During the first MDI Partnership Summit held today in Orlando, Florida, participants from minority depository institutions and banks across the country gathered to discuss approaches to better serve the unique banking needs of communities of color and low- to moderate-income communities. The event, which followed the ABA Conference for Community Bankers, was co-hosted by ABA’s Minority Depository Institutions Advisory Council and the National Bankers Association and drew more than 120 attendees from banks of all sizes.
During a presentation about creating mutually beneficial long-term partnerships, Kenneth Kelly, chairman and CEO of First Independence Bank in Detroit, emphasized that “partnerships produce productivity,” noting that the banking sector is uniquely positioned to be a vehicle for change because “money touches everyone in this country.”
The event was designed to facilitate deeper and broader partnerships between MDIs and larger banks, which participants said can be a powerful tool to drive systemic change and help close the racial wealth gap. Attendees discussed partnership models focused on loan origination, deposits, branch locations and ATM networks, and noted that in the last three years, MDIs have experienced 35% growth in asset size. In discussing approaches to facilitate reciprocal deposit placement in MDI banks—which are critical to support MDI lending in low- to moderate-income communities—speakers said deposits into MDIs are relatively simple to arrange with regard to risk, terms and administrative complexity (paperwork). “This is a moment in time when something really important, is really easy,” said Dan Letendre, managing director for Bank of America.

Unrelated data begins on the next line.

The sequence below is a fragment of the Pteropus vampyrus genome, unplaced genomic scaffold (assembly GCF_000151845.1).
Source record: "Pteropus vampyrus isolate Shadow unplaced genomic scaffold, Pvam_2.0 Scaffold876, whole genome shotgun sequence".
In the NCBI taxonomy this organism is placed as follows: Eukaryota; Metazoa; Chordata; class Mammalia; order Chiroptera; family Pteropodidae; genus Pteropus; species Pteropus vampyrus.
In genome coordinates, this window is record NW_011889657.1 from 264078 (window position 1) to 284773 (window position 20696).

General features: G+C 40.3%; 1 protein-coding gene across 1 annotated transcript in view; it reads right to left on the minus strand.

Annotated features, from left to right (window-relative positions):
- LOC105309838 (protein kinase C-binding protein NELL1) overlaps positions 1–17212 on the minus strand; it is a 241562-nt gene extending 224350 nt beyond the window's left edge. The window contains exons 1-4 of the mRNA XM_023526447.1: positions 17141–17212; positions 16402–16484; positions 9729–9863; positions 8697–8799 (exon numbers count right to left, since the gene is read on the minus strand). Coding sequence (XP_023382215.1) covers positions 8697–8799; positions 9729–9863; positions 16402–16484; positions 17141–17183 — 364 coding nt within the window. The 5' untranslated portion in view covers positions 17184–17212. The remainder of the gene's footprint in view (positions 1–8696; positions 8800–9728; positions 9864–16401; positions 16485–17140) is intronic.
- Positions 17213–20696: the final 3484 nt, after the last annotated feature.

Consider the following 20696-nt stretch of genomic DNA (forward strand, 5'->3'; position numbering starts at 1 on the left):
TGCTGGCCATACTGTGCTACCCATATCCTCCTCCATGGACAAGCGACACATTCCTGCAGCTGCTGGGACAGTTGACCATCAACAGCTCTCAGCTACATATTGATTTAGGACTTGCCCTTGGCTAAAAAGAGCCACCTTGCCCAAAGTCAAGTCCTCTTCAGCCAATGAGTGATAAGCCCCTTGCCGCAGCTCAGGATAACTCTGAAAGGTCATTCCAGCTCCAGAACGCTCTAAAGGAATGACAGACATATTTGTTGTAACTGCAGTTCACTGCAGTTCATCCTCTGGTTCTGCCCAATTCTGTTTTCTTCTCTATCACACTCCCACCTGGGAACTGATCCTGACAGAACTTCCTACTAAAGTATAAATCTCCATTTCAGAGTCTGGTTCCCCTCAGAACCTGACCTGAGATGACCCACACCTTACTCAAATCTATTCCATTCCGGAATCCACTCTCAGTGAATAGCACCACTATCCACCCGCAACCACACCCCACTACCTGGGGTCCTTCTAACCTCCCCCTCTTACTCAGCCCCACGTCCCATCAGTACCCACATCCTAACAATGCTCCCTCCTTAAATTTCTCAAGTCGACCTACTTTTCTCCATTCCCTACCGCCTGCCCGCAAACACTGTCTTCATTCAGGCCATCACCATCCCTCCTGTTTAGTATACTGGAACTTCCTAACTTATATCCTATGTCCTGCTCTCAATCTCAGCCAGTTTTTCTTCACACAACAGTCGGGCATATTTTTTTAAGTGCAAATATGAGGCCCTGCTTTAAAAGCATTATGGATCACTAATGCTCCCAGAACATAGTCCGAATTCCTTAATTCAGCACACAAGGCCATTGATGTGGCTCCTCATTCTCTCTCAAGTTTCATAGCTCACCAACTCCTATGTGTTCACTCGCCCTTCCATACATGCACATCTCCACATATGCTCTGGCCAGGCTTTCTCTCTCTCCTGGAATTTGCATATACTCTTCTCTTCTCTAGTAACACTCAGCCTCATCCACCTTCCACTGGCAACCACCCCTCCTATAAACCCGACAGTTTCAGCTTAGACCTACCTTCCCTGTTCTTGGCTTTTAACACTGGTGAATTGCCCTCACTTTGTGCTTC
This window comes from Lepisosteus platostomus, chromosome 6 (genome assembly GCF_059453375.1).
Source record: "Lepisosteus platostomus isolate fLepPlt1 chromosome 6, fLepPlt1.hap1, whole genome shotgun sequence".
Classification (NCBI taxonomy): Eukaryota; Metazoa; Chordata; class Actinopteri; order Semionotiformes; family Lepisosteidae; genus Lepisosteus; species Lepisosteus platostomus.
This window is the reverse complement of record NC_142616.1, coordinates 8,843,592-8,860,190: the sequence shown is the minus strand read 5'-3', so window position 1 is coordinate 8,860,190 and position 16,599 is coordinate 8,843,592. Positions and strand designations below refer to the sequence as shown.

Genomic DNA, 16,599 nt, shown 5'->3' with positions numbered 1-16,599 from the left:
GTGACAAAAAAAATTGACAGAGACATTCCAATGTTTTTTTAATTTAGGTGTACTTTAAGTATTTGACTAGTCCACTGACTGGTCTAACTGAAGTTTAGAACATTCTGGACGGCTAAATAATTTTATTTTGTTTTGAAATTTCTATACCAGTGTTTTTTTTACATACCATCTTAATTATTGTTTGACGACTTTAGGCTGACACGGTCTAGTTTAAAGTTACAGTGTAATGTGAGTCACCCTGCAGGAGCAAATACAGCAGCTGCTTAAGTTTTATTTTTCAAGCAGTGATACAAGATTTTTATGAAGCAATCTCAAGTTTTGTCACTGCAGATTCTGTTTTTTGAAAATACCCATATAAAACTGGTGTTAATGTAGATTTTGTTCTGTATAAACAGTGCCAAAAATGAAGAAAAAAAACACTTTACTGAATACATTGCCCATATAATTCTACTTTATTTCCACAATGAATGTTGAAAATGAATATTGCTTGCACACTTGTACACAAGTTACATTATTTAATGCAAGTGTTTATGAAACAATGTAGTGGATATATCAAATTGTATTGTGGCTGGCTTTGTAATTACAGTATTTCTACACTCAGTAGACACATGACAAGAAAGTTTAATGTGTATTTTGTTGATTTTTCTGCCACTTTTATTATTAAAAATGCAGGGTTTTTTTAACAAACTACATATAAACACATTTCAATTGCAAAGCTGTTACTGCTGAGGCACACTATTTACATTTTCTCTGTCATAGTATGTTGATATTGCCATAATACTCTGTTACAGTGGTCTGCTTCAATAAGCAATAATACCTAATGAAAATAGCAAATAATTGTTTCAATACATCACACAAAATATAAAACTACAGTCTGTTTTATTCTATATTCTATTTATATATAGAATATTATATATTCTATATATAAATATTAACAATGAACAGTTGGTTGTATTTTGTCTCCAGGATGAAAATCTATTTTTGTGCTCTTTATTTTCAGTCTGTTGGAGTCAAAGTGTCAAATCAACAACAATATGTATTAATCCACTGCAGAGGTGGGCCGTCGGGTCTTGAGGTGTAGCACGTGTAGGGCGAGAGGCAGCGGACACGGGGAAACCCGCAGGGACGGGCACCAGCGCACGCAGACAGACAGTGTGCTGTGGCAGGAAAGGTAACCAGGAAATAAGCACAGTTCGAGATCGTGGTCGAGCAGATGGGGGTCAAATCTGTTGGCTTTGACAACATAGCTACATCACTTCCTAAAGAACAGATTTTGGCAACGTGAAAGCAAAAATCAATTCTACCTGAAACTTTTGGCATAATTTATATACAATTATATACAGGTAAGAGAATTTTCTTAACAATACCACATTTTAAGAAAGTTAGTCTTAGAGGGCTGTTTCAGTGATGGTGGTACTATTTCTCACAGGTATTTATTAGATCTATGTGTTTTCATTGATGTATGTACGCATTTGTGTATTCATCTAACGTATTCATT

According to the FDIC, as of Sept. 30 last year, there were 145 FDIC-insured MDIs in the United States, with 1,400 branches and combined total assets of over $329 billion. The next MDI Partnership Summit will be held on Oct. 19 in Washington, D.C.